This is the second book in the famous Lymond Chronicals by Dorothy Dunnett, exploring the intricacies of 16th century history through the exploits of the soldier Francis Crawford of Lymond. In Queens Play, Crawford is despatched to France and embarks on a nightmare game of hide and seek in the court of Henri II...
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Such a shame!
Author definitely, narrator - not if I had any choice in the matter.
Having come to these books after listening to the 'Niccolo' series, I can't say strongly enough what a poor choice of narrator has been made here. While I understand the thinking behind wanting someone with a Scots accent to narrate these books, Napier's attempts at other accents, his pronunciation and his tempo are awful. His attempt at Irish accents (of which there were a lot) was truly appalling, at times veering from Scouse to Brummie to completely unintelligible. So bad in fact that I found myself shouting at the recording for him to shut up! Was there no quality control when they were pumping these things out? It really does take away from very enjoyable tales and having just checked who narrates the remaining books in the series - I am seriously wondering if my desire to see where the author takes the story can outweigh my dread at having to listen to his performance of them.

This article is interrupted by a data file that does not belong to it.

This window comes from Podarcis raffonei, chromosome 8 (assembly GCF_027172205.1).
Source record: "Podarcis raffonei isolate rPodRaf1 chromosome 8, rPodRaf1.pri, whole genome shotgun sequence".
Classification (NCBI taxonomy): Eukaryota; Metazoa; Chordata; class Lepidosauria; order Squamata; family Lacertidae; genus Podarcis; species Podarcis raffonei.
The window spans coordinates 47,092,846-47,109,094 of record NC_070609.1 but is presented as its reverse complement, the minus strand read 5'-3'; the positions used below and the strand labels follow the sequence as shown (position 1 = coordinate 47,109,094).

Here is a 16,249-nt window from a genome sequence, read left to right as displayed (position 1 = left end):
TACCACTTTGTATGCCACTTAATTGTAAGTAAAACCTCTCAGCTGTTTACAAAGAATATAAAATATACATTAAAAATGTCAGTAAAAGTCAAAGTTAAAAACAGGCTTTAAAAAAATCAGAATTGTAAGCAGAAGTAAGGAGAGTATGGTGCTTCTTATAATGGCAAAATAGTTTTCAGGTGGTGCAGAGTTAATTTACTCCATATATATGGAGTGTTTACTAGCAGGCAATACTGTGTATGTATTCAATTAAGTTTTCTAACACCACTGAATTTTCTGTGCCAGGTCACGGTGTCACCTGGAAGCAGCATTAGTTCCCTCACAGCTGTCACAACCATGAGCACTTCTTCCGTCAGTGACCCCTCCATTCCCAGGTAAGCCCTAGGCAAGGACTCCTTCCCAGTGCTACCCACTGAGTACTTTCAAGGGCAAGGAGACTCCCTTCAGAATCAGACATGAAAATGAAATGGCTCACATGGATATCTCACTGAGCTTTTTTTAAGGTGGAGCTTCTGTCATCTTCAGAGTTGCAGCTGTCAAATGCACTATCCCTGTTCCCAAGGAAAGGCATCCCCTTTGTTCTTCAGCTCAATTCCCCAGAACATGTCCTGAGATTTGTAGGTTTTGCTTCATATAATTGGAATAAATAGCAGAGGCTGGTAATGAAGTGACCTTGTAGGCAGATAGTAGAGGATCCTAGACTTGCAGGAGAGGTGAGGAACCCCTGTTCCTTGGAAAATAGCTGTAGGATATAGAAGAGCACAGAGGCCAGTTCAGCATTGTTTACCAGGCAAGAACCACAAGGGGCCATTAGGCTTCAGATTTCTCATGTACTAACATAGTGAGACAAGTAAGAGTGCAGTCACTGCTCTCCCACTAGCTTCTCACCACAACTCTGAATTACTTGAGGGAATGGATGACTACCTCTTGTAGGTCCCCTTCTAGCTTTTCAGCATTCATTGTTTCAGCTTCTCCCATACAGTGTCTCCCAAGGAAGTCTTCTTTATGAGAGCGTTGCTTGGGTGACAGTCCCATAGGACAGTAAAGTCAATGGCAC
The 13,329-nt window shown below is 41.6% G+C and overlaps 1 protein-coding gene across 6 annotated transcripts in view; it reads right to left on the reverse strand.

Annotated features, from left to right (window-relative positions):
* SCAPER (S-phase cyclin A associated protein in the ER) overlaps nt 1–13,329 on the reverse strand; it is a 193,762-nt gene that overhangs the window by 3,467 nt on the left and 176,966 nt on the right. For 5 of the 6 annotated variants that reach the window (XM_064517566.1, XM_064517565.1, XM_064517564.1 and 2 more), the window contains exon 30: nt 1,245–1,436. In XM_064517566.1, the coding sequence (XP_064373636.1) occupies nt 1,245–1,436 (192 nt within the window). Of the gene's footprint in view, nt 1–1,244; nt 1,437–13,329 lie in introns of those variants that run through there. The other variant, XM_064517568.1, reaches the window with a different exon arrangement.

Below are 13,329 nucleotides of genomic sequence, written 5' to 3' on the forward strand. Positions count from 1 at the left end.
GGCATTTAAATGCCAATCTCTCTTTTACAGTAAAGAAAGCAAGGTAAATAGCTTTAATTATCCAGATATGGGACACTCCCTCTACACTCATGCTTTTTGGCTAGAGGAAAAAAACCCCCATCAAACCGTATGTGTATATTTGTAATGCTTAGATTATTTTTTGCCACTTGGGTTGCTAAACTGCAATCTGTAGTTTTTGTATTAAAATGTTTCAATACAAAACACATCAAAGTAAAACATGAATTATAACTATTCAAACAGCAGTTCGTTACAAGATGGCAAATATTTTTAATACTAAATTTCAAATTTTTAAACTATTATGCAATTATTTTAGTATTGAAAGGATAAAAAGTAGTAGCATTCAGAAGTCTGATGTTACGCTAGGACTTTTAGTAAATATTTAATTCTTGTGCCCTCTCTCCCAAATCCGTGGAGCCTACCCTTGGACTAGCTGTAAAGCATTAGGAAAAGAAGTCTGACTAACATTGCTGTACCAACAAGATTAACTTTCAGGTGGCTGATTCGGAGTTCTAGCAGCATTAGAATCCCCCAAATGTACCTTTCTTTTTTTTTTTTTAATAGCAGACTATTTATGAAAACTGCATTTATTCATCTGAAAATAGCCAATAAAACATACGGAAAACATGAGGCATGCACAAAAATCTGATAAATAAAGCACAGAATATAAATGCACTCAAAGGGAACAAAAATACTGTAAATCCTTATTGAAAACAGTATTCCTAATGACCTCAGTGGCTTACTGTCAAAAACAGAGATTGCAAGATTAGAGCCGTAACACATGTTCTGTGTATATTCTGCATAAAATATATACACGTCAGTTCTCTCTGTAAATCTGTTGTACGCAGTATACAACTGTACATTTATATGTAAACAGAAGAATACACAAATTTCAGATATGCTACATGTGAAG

Who chose this narrator?
Not if it's narrrated by Andrw Napier. I've read all the books several times.
Dorothy Dunnett is in a class of her own when it comes to historical fiction in my opinion, you can't compare her to anyone else. If you want to try more by this author, then listen to The House of Niccolo series, which have a better narrator as well as a brilliant plot-line
The first thing any narrator should do is to make sure he can pronounce words, especially names. The main character's name 'Lymond' is not pronounced 'Limmond' but as in 'Lie'mond
The pace of delivery was too fast so some words were difficult to hear with the Scottish accent, especially if listened to in the car. It was almost delivered in a monotone, with not enough differentiation between characters and the accents were not good. It was dire!!
None - everything matters. Not necessarily in this book, but something will happen later that links back to Queens' Play.
I shalln't bother buying the rest of this series with Andrew Napier as narrator as he has completely spoiled my listening.
I prefer Samuel Gillies who narrated the first book 'The Game of Kings', although he did sound a little too old for the young Francis Crawford. The overall enjoyment of that book was much greater.